Could Ancient Pottery Improve Spacecraft Tiles?

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You might not think that a collaboration to study the chemical and physical properties of ancient Attic pottery would have anything to do with space missions, but, well, you’d be mistaken.

Earlier this year, the National Science Foundation (NSF) awarded nearly $500,000 to scientists from the Getty Conservation Institute, Stanford’s National Accelerator Laboratory (SLAC) and the Aerospace Corporation to do just that.

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Among other objectives, it is hoped that the project will improve our understanding of iron-spinel chemistry, which is critical to the advanced ceramics used for thermal protection in aerospace applications, such as protective tiles on the Mars Rover Sojourner, or the fleet of space shuttles, for example.

“Ceramic components are used all through space technology and space vehicles,” materials scientist Mark Zurbuchen told Physorg.com. “We need to continue to learn about interactions of components within these materials to help us better understand any real-world issues that may arise in actual space components.”

Attic pottery features red and black figures (see image, right) and was a fixture in ancient Greece from the sixth to fourth centuries B.C. The precision required to produce the impressive detail seen in such pieces is very high, and our understanding of the methods and techniques used by various artists — and how those evolved over time — is incomplete.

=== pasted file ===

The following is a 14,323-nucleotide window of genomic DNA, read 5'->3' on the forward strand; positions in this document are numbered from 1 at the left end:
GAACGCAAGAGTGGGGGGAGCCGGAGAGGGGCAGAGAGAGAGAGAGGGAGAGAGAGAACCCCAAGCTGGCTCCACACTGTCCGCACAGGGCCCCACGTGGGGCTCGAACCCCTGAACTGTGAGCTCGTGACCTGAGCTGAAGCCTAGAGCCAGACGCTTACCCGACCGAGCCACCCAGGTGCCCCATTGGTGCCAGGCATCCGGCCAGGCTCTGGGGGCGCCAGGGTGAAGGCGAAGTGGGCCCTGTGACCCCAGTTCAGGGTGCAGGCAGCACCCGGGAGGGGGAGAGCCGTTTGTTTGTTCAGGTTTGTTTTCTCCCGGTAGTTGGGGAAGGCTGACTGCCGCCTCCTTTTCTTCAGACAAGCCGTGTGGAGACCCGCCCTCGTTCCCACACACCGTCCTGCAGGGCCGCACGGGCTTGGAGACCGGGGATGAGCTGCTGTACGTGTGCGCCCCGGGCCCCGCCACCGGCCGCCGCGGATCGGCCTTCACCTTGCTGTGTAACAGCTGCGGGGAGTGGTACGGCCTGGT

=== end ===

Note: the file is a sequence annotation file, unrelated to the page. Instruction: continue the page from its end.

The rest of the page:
Attic pottery was created by artisans working with their hands with clay and pigment. Space mission ceramic tiles, in contrast, are made with high-tech laser beams controlled by a computerized machine tooling system.

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However, “Something doesn’t need to be complex to be sophisticated. If we can understand the technology with which these works of art were made, we can use the knowledge for a surprisingly wide variety of applications,” Karen Trentalman, a Getty conservation scientist who is leading the collaboration, explained.

The tiles used in space missions must be able to withstand a wide range of extreme temperatures, from as low as -250 degrees F (the chill of deep space) to as high as 3000 degrees F (during re-entry).

The iron-spinel ceramic pigments found in Attic pottery are able to remain chemically stable at very high temperatures. It’s the degree of iron oxidation that provides the red and black coloring associating with Attic pottery. (Modern versions of such pigments are typically synthesized from mixtures of iron oxide and chromium oxide.)

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The researchers involved in the Getty project are using a technique called x-ray absorption near edge structure (XANES) — a type of spectroscopy — to determine the states of iron oxidation in pottery fragments, combined with x-ray absorption fine structure (EXAFS) to glean more information about the molecular structure of the iron minerals used.

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From this, it is hoped they can identify telltale material “signatures” of the specific artists who created certain pottery fragments. This can shed light on how the techniques used might have changed and evolved over time, and help with classifying unsigned works. It could, in turn, also lead to improved conservation methods and better ceramic tiles for the aerospace industry — including NASA.

Image (top): The underside of space shuttle Discovery before docking with the space station (NASA)

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